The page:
Boston Beer (SAM 0.98%) founder and chairman Jim Koch thinks the megabrewers should go back to making funny commercials and leave the craft beer industry alone. He says they're important to the industry, as they draw in beer drinkers, but if they persist in buying up small, independent brewers, then he wants the government to step in and stop them.
Fresh from penning a New York Times op-ed that lamented the buying spree Anheuser-Busch InBev (BUD -0.38%) was on, Koch doubled down on his call for industry regulation to keep the megabrewers at bay. He told industry site Food Dive, "The Department of Justice needs to look very closely at the ability of the big brewers to buy up competition."
An industry duopoly
Once the Justice Department allowed Anheuser-Busch to acquire SABMiller, it permitted the production of 90% of all beer to be concentrated into the hands of just two brewers, A-B and Molson Coors (TAP 0.56%). And though it purportedly placed restrictions on A-B's ability to buy up craft beer without undergoing intense scrutiny, the megabrewer's acquisition of three more leading regional brewers afterwards suggests it's thumbing its nose at the supposed limits.
Koch sees the loss of these craft beers to the big boys as an assault on the consumer. He told Food Dive the mergers merely give the illusion of choice, but it's a selection that's actually driven by the industry giants. Said Koch, "The beer drinker should have the ability to choose their beers rather than have it controlled by the brewers."
There is some truth to Koch's point. Many beer drinkers don't know (and might not care, either) that their favorite "craft" beer is really owned by a major brewer. Molson Coors owns Blue Moon and Anheuser-Busch developed Shock Top in response to Blue Moon's success, but has bought about a dozen more brands over the past few years. Constellation Brands spent $1 billion to acquire Ballast Point Brewing, and has since turned it into the fastest-growing craft brewer in the country. Craft Brew Alliance (BREW) -- which A-B owns about a third of -- owns Kona Brewing, Redhook, and Widmer Brothers; and Heineken just bought the rest of Lagunitas that it didn't already own.
A focus on size
Regardless of the relative success of their brands, the beer is not being produced by true craft brewers. According to the Brewers Association, which represents the industry, a craft brewer shares these common traits:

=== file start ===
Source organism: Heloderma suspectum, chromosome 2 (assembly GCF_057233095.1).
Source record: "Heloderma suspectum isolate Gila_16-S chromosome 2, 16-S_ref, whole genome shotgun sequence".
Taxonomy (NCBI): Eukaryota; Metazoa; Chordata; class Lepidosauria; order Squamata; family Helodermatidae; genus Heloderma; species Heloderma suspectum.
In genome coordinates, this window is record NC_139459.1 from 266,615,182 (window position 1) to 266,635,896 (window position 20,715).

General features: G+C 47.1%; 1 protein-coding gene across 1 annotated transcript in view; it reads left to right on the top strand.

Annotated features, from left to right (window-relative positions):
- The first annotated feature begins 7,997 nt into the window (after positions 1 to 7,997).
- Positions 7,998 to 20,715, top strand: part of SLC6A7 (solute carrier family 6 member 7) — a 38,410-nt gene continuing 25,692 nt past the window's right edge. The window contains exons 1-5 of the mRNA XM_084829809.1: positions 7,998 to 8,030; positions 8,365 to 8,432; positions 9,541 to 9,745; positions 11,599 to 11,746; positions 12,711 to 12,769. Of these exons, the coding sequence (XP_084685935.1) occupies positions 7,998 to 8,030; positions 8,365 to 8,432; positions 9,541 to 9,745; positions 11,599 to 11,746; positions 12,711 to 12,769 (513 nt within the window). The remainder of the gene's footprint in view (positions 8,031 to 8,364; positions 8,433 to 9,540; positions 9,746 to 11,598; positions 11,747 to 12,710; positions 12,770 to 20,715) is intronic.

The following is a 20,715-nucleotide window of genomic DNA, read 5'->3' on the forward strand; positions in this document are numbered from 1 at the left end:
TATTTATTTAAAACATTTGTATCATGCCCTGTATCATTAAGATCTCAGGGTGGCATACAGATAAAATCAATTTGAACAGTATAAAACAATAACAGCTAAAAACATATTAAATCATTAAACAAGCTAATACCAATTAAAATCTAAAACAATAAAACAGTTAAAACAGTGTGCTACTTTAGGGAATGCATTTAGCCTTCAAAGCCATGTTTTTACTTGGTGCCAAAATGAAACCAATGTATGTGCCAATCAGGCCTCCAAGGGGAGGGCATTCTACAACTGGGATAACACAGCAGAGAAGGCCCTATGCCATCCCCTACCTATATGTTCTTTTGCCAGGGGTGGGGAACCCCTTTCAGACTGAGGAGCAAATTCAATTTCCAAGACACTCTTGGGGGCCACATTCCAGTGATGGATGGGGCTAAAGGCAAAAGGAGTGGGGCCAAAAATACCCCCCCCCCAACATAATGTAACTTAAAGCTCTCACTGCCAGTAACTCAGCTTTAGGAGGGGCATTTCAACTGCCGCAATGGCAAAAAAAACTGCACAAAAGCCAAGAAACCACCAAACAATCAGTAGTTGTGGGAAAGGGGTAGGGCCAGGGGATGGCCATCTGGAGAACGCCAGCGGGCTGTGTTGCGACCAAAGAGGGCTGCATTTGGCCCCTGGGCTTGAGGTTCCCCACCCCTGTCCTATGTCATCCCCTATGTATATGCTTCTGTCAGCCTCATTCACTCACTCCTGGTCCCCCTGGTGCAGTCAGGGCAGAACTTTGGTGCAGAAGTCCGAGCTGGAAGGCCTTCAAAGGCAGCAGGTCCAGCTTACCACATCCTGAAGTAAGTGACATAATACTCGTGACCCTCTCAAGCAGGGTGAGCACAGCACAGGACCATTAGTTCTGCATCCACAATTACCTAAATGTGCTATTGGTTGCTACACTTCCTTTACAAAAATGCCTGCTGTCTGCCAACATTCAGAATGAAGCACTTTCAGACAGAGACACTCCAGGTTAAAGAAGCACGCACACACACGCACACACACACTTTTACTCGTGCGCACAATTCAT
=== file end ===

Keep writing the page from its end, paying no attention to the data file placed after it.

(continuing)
- Small: Annual production of 6 million barrels of beer or fewer.
- Independent: Less than 25% of the craft brewery is owned or controlled by mass brewers.
- Traditional: Derives its flavor from the use of traditional or innovative ingredients and their fermentation.
Yet, other than a bunch of beer snobs, many beer drinkers don't much care whether the beer is true craft or mass craft so long as it tastes good.
And there's good reason for the big brewers to buy their way into the business: it's just cheaper. As Molson Coor's vice chairman told Food Dive, there are only so many ways to do craft:
You can do three things -- you can buy, borrow, or you can build. Well, we think it's cheaper to buy than to build or borrow. So we're going to do what is economically most viable for our company.
There's much greater risk involved in starting up your own beer from the ground up. Buying an established brand that has a loyal following helps ensure success, and it also provides the craft brewery owners with a way of cashing out. Regulating away the right of megabrewers to buy their craft brethren, as Koch wants, would unfairly prevent small brewers from being able to profit from their success.
Yet the problems Koch's Boston Beer is facing isn't a result of Anheuser-Busch buying up the competition, but rather the changing tastes of drinkers. On the one hand many are turning to regional brewers looking for that local flavor, while on the other their palettes are becoming more refined. Whiskey, for example, is exploding in popularity now, particularly the flavored varieties that are siphoning off some beer drinkers, and there's even some correlation with the legalization of marijuana to the decline of beer.
And the industry's problem isn't the concentration of craft brewers in the hands of the megabrewers, but in the existing archaic distribution regulations. Called the three-tier system, it's a patchwork of state laws erected after the repeal of Prohibition that limits competition by prohibiting brewers from selling directly to a consumer. Instead, the system requires beer go through a middleman -- a distributor or retailer -- who then sells it to the consumer. It needlessly raises the cost of beer, so the problem isn't who's brewing the beer, but how it gets distributed.
Jim Koch's call for more regulation of Anheuser-Busch and other megabrewers would only add another layer of control on craft brewers and won't solve Boston Beer's problems. However, it just might compound them, and that does no good for the craft beer industry.